Gomes Martins said by the end of January, Coke approved the budget she and Shimabukuro set and agreed to give scholarships to the first- and second-place winners.
The competition is open to undergraduate and graduate students, and students can either work individually or in a group of up to four team members.
In the final round of the competition, two undergraduate and two graduate-level teams will be selected to compete as the final four.
The first-place winners will receive a $1,000 scholarship and second place will receive $500.
Anyone interested can sign up through the link on their social media page or by contacting anyone involved to receive a survey form. All majors and grade levels are welcome to participate.
After participants have filled out the survey form, they will be asked to join the Canvas course page that has all the information and important dates listed for their use.
After just one week of advertising the competition, they had 130 sign-ups and 70 students attending the first workshop that took place on Feb. 26.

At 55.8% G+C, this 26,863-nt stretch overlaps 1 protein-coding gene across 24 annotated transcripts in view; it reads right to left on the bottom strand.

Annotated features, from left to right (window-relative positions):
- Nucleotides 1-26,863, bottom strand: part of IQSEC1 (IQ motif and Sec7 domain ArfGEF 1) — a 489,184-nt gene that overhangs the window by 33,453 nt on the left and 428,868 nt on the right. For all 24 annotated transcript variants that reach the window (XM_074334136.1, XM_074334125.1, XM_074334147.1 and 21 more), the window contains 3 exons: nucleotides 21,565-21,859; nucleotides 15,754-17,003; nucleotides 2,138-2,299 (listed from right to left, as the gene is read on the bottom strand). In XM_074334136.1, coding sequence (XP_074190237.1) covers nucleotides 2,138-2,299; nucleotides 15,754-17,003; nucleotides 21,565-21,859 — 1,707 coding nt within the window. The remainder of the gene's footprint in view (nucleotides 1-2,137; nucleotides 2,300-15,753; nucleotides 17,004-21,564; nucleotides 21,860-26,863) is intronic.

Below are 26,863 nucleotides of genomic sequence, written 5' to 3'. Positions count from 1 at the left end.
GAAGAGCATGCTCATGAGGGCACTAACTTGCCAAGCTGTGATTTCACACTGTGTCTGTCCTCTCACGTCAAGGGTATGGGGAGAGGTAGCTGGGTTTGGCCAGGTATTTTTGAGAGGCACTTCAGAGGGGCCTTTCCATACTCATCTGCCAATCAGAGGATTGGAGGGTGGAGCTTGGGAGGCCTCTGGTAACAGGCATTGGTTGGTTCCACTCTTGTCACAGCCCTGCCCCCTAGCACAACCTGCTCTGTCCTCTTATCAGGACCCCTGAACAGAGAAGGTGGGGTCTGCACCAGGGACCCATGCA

The final round will be held on April 17. The location of the event will be in the auditorium at the Patel College of Global Sustainability.
“The competition itself has a goal to teach students,” Gomes Martins said. “Our mission statement is to propel students to sustainable development.”
The competition allowed students to attend two workshops so they could learn about sustainability before coming up with their competition ideas.
“If they go into the competition not knowing too much about it, they may feel intimidated and not participate, and then we are not getting the results we want,” Gomes Martins said.
Sharon Hanna-West led the first workshop, and will speak at the second as well. Hanna-West is a graduate level instructor at USF. She teaches social, ethical and legal systems as well as ethics, law and sustainable business practices.
She also is the director of the sustainable business concentration at the Patel College of Global Sustainability.
Hanna-West said the second workshop will take a closer look at sustainability problems companies deal with.